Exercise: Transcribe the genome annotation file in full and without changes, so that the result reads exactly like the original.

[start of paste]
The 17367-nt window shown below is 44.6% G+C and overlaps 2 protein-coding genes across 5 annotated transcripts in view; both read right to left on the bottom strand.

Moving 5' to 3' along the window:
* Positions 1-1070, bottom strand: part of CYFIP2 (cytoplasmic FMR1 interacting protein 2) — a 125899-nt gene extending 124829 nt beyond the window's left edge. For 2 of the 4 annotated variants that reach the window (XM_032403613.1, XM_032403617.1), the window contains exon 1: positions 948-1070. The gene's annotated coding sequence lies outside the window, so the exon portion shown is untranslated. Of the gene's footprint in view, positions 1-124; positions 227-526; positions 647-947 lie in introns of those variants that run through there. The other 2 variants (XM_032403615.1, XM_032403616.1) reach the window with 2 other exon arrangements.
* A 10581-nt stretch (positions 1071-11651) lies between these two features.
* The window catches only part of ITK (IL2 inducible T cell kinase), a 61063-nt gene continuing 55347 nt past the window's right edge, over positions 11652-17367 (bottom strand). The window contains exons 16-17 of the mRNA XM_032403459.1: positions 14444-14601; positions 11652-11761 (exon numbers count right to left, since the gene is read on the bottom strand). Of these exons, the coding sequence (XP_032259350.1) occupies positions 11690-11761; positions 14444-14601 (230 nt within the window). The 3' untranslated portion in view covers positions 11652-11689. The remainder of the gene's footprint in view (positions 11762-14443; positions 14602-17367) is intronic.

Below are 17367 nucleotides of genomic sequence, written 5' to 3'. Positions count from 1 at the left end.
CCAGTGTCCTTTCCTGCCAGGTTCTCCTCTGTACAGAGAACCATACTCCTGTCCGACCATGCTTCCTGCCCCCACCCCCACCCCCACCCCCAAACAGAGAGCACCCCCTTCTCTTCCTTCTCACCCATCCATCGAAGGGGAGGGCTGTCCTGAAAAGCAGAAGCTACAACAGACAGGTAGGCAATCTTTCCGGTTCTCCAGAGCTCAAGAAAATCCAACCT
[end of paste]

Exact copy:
The 17367-nt window shown below is 44.6% G+C and overlaps 2 protein-coding genes across 5 annotated transcripts in view; both read right to left on the bottom strand.

Moving 5' to 3' along the window:
* Positions 1-1070, bottom strand: part of CYFIP2 (cytoplasmic FMR1 interacting protein 2) — a 125899-nt gene extending 124829 nt beyond the window's left edge. For 2 of the 4 annotated variants that reach the window (XM_032403613.1, XM_032403617.1), the window contains exon 1: positions 948-1070. The gene's annotated coding sequence lies outside the window, so the exon portion shown is untranslated. Of the gene's footprint in view, positions 1-124; positions 227-526; positions 647-947 lie in introns of those variants that run through there. The other 2 variants (XM_032403615.1, XM_032403616.1) reach the window with 2 other exon arrangements.
* A 10581-nt stretch (positions 1071-11651) lies between these two features.
* The window catches only part of ITK (IL2 inducible T cell kinase), a 61063-nt gene continuing 55347 nt past the window's right edge, over positions 11652-17367 (bottom strand). The window contains exons 16-17 of the mRNA XM_032403459.1: positions 14444-14601; positions 11652-11761 (exon numbers count right to left, since the gene is read on the bottom strand). Of these exons, the coding sequence (XP_032259350.1) occupies positions 11690-11761; positions 14444-14601 (230 nt within the window). The 3' untranslated portion in view covers positions 11652-11689. The remainder of the gene's footprint in view (positions 11762-14443; positions 14602-17367) is intronic.

Below are 17367 nucleotides of genomic sequence, written 5' to 3'. Positions count from 1 at the left end.
CCAGTGTCCTTTCCTGCCAGGTTCTCCTCTGTACAGAGAACCATACTCCTGTCCGACCATGCTTCCTGCCCCCACCCCCACCCCCACCCCCAAACAGAGAGCACCCCCTTCTCTTCCTTCTCACCCATCCATCGAAGGGGAGGGCTGTCCTGAAAAGCAGAAGCTACAACAGACAGGTAGGCAATCTTTCCGGTTCTCCAGAGCTCAAGAAAATCCAACCT